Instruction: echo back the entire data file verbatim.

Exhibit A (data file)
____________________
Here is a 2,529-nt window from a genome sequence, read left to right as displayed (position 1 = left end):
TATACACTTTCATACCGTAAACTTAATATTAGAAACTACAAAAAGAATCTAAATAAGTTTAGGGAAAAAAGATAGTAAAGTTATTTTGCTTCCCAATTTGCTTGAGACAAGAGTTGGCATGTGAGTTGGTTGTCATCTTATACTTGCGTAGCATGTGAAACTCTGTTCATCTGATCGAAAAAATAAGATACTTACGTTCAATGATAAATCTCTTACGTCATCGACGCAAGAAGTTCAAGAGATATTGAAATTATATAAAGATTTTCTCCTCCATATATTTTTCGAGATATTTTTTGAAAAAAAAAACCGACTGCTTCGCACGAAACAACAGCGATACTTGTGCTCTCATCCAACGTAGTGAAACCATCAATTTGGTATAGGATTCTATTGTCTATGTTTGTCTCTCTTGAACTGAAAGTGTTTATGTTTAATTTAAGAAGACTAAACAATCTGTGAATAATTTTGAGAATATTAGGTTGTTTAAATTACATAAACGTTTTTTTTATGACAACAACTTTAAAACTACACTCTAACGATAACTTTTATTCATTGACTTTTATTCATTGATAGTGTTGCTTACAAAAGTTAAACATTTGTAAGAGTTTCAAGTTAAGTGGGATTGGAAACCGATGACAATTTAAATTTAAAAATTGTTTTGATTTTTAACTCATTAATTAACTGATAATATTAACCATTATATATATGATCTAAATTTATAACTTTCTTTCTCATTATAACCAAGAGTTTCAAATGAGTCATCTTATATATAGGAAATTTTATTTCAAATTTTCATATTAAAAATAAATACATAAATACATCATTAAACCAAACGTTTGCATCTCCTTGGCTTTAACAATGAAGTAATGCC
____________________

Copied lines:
Here is a 2,529-nt window from a genome sequence, read left to right as displayed (position 1 = left end):
TATACACTTTCATACCGTAAACTTAATATTAGAAACTACAAAAAGAATCTAAATAAGTTTAGGGAAAAAAGATAGTAAAGTTATTTTGCTTCCCAATTTGCTTGAGACAAGAGTTGGCATGTGAGTTGGTTGTCATCTTATACTTGCGTAGCATGTGAAACTCTGTTCATCTGATCGAAAAAATAAGATACTTACGTTCAATGATAAATCTCTTACGTCATCGACGCAAGAAGTTCAAGAGATATTGAAATTATATAAAGATTTTCTCCTCCATATATTTTTCGAGATATTTTTTGAAAAAAAAAACCGACTGCTTCGCACGAAACAACAGCGATACTTGTGCTCTCATCCAACGTAGTGAAACCATCAATTTGGTATAGGATTCTATTGTCTATGTTTGTCTCTCTTGAACTGAAAGTGTTTATGTTTAATTTAAGAAGACTAAACAATCTGTGAATAATTTTGAGAATATTAGGTTGTTTAAATTACATAAACGTTTTTTTTATGACAACAACTTTAAAACTACACTCTAACGATAACTTTTATTCATTGACTTTTATTCATTGATAGTGTTGCTTACAAAAGTTAAACATTTGTAAGAGTTTCAAGTTAAGTGGGATTGGAAACCGATGACAATTTAAATTTAAAAATTGTTTTGATTTTTAACTCATTAATTAACTGATAATATTAACCATTATATATATGATCTAAATTTATAACTTTCTTTCTCATTATAACCAAGAGTTTCAAATGAGTCATCTTATATATAGGAAATTTTATTTCAAATTTTCATATTAAAAATAAATACATAAATACATCATTAAACCAAACGTTTGCATCTCCTTGGCTTTAACAATGAAGTAATGCC